>  > > >  >  >  > there a way to do so or
>  > > >  >  >  > is there support in lucene to explicitly control the
>  > > >  >  >  > thread - processor
>  > > >  >  >  > linkup?
>  > > >  >  >  >
>  > > >  >  >  > --
>  > > >  >  >  > --
>  > > >  >  >  > The facts expressed here belong to everybody, the
>  > > >  >  >  > opinions to me.
>  > > >  >  >  > The distinction is yours to draw............
>  > > >  >  >  >
>  > > >  >  >
>  > > >  >  >
>  > > >  >  >
>  > > >  >  >
>  > > >  >  >
>  > > > ____________________________________________________________________________________
>  > > >  >  >  Be a better friend, newshound, and
>  > > >  >  >  know-it-all with Yahoo! Mobile.  Try it now.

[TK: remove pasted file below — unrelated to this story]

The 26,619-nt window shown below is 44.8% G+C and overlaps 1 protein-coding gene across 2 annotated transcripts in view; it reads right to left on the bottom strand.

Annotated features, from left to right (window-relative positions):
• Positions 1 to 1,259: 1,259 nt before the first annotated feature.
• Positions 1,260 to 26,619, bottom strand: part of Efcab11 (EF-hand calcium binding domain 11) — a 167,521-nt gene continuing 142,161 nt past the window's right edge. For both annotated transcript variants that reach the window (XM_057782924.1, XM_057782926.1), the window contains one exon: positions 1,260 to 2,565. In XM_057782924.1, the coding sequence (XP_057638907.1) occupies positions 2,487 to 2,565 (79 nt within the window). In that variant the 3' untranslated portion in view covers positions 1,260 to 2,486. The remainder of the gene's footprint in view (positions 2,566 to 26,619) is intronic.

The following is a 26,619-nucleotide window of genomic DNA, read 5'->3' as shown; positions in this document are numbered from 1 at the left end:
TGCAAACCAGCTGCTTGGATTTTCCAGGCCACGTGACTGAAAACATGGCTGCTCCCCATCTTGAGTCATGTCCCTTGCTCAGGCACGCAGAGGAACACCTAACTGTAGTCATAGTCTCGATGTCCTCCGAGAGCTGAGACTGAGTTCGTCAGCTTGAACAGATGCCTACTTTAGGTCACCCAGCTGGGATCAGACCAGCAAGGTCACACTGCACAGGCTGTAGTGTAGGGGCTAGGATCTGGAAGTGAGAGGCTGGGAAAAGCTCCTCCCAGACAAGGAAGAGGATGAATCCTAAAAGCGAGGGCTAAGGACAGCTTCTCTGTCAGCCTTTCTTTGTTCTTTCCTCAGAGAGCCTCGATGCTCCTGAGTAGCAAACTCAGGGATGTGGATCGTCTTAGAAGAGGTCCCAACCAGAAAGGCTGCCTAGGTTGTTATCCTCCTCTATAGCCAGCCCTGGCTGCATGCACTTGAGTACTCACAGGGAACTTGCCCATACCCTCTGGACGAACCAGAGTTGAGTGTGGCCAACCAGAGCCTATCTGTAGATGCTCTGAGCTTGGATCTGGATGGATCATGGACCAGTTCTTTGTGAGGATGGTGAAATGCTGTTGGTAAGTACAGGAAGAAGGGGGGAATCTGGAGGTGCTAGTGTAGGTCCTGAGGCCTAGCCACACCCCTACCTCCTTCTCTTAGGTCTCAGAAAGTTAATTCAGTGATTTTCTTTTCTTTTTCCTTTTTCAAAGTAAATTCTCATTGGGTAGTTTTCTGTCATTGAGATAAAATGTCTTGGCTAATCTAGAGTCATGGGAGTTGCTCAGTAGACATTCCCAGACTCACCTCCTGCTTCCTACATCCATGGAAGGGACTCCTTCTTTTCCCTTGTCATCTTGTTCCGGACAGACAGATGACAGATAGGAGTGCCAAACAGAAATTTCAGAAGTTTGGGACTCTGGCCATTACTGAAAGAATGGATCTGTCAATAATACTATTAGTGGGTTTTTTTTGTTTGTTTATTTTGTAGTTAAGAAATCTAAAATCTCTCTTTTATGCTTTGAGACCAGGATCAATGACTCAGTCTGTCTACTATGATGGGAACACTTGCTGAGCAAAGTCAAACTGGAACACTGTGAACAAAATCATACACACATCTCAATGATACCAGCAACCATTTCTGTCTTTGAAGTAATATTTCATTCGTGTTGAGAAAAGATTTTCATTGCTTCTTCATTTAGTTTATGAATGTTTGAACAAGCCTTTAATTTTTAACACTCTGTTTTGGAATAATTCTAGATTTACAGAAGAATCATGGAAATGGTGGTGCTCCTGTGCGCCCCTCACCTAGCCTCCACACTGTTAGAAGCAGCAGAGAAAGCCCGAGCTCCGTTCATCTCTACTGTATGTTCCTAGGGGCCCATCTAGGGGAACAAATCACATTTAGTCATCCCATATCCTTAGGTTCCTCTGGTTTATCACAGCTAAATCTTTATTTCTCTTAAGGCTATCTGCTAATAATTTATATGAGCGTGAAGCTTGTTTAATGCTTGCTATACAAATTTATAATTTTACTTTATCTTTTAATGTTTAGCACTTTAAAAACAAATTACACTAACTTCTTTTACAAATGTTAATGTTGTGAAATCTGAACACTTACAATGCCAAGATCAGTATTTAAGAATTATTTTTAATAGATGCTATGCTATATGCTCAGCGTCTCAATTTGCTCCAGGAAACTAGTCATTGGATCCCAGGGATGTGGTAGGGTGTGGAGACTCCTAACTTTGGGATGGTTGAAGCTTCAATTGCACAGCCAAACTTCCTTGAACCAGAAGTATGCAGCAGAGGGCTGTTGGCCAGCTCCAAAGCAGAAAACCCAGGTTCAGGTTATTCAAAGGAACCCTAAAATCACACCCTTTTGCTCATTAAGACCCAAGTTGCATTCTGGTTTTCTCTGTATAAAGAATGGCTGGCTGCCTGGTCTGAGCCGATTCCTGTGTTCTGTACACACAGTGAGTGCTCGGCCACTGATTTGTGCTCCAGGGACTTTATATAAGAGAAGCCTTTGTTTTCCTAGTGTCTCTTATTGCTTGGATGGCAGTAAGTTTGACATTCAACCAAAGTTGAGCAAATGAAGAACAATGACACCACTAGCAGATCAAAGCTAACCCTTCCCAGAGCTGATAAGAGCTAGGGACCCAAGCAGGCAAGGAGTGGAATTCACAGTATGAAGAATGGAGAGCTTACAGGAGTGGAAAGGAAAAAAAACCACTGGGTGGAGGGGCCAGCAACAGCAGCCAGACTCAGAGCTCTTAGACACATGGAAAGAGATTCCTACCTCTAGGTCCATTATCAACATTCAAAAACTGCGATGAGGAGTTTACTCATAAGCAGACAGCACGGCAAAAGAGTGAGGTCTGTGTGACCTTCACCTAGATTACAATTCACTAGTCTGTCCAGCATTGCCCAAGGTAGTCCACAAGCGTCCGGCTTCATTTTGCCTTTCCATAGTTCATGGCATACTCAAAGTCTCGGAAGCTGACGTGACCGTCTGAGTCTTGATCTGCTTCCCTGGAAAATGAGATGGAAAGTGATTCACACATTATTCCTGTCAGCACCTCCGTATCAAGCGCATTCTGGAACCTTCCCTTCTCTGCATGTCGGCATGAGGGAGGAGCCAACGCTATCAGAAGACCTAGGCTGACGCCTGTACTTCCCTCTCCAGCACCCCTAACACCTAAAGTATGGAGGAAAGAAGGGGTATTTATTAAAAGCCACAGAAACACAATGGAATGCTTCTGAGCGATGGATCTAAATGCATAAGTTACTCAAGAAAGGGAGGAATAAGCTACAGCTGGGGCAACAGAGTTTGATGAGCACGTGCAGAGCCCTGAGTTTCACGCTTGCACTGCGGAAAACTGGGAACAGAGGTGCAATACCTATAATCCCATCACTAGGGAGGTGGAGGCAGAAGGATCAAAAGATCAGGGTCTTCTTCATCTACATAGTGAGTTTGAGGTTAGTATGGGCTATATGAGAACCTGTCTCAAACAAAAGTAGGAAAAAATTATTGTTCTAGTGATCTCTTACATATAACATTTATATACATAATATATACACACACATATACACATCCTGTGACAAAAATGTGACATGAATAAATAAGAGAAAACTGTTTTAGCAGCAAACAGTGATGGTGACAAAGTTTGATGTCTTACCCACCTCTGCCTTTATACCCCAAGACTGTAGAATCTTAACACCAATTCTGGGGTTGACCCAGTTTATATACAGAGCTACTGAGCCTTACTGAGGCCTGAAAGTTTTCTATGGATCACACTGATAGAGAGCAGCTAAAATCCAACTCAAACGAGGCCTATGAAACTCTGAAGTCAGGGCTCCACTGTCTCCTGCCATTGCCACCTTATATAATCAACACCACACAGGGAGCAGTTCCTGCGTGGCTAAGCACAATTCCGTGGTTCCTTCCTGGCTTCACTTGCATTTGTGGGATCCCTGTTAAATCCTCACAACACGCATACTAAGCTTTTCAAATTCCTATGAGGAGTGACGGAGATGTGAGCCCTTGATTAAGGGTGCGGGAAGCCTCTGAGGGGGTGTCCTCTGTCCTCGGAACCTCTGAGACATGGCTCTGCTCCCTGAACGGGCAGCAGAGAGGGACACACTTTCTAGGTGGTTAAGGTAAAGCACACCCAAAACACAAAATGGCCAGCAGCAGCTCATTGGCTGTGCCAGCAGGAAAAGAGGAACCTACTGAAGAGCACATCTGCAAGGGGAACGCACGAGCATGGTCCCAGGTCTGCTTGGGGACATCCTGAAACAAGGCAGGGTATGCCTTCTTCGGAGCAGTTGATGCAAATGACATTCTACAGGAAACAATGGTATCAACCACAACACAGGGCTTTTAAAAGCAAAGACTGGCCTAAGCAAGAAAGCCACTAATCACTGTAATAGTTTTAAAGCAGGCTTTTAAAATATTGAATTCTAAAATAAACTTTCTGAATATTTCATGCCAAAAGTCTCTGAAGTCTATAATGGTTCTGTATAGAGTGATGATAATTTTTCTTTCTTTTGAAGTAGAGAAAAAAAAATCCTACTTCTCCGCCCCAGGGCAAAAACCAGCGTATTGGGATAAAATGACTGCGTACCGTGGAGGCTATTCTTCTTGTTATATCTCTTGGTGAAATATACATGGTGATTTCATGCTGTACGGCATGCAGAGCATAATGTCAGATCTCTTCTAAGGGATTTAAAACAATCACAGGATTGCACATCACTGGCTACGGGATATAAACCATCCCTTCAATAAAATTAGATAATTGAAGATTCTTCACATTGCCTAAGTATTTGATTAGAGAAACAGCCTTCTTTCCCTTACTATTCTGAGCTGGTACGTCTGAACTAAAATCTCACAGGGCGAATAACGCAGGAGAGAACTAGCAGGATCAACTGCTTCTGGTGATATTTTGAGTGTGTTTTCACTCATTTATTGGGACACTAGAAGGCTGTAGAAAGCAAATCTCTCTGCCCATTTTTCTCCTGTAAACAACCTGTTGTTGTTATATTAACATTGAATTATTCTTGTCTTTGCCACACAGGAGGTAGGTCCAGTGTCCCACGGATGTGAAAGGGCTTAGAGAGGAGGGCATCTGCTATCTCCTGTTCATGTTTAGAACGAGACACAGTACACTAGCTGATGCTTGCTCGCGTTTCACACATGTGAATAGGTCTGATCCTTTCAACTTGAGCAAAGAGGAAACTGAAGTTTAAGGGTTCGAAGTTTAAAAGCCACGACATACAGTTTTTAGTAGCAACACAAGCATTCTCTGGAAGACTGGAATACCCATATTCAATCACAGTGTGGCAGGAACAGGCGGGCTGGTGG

>  > > > http://mobile.yahoo.com/;_ylt=Ahu06i62sR8HDtDypao8Wcj9tAcJ
>  > > >  >  >
>  > > >  >  >
>  > > >  ---------------------------------------------------------------------
>  > > >  >  >  To unsubscribe, e-mail: java-user-unsubscribe@lucene.apache.org
>  > > >  >  >  For additional commands, e-mail:
>  > > > java-user-help@lucene.apache.org
>  > > >  >  >
>  > > >  >  >
>  > > >  >
>  > > >  >
>  > > >  >
>  > > >  > --
>  > > >  >
>  > > >  >  -
>  > > >  >
>  > > >
>  > > >
>  > > >
>  > > > --
>  > > >
>  > > >  -
>  > > >
>  > > >
>  > >
>  > >
>  >
>  > ---------------------------------------------------------------------
>  > To unsubscribe, e-mail: java-user-unsubscribe@lucene.apache.org
>  > For additional commands, e-mail: java-user-help@lucene.apache.org
>  >
>  >
>
>
>  --
>
>
> --
>  The facts expressed here belong to everybody, the opinions to me.
>  The distinction is yours to draw............
>



-- 

-
Mime
View raw message